The monstrous woman : gothic monstrosity and graphic novels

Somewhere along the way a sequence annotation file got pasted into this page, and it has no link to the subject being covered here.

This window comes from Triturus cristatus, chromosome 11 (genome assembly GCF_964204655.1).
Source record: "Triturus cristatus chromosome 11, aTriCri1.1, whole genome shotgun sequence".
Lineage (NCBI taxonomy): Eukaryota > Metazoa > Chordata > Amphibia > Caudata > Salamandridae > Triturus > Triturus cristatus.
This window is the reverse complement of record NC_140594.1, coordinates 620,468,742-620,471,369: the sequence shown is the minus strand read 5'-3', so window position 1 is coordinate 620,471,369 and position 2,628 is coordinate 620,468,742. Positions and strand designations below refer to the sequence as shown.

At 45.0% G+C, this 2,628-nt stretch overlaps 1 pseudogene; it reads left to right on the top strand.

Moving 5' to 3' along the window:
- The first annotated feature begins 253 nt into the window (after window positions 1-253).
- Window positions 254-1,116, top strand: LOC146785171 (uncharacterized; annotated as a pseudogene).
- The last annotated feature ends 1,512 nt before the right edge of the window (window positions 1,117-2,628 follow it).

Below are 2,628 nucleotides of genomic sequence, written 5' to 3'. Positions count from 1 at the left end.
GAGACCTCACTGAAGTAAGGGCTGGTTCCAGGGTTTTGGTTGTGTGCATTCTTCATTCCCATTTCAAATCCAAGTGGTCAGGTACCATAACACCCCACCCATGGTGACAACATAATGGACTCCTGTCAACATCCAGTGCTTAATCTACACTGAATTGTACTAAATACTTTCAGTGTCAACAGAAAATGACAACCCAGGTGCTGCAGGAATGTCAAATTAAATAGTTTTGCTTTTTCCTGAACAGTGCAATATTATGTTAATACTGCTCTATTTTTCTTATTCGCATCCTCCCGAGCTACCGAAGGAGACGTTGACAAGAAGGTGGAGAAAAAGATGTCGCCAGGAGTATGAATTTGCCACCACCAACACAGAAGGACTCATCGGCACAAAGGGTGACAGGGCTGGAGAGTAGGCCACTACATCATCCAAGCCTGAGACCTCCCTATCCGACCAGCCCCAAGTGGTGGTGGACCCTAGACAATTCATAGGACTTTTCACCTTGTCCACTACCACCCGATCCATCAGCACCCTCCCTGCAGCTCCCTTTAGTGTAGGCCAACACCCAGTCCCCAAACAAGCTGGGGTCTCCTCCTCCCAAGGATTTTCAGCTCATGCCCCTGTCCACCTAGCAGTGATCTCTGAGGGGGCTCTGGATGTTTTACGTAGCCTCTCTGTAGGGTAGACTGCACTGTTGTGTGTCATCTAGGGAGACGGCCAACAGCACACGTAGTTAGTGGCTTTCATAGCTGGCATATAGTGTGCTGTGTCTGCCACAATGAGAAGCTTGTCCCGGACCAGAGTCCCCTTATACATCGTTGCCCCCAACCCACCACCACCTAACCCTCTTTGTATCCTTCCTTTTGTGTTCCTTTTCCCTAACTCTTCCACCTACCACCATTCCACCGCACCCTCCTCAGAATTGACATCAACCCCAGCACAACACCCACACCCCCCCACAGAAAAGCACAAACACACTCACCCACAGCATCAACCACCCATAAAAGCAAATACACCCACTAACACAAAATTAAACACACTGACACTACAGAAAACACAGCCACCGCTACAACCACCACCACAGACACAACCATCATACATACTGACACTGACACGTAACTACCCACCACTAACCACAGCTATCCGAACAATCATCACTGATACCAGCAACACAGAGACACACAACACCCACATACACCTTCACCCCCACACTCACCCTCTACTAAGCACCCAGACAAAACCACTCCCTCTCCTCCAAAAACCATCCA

I fell in love with a monster once. Although I never knew his name, he still managed to change my life. He came to me through the words of Mary Shelley's Frankenstein, and I would be remiss if I did not pay some homage to her work (especially considering it was the catalyst for this project, over a decade in the making). Now, before you say it--"Oh no! Not ANOTHER Frankenstein narrative!"--let me assure you that this paper is not only about Frankenstein's Monster. Rather, this paper is about asserting positionality, altering notions of disgust to locations of glory, and declaring monstrosity as one possible site for cultural reclamation. I find this is particularly interesting when considering something Frankenstein was missing--female monstrosity. I remember devouring Frankenstein the first time I read it. Perhaps it is true that humans only see reflections of themselves in literary characters because I instantly fell in love with the Creature. He was a beautiful, complicated outsider, and although he was pieced together with corpses, it was like we shared the same skin. Frankenstein's Monster is undoubtedly responsible for my attraction to monstrosity; but more importantly, it was his unborn 'wife' who brought me to concepts of female monstrosity. Our love story began at first when I started collecting copies of the book, initially interested in the various publishers, cover art, and introductory content. Soon I discovered new adaptations, retellings, and 'spin-offs' that seemed to rework or revision the classic. Then I found graphic novels and comic versions, all of which deepened my fascination. In each adaptation or new creative version of the text, the Monster looks and speaks in an entirely new manner, and ultimately its "function" shifts as well. Sometimes he is the villain, sometimes he is the hero, and sometimes, he is neither. In Frankenstein, I saw myself in the Monster, but when I started exploring critical analysis of the text over time, I realized that the Monster did something different with each new perspective. He was not just a character, or terrifying "thing," but a figure, a placeholder, a symbol. He stood for something special, something Other, and it was glorious. ...
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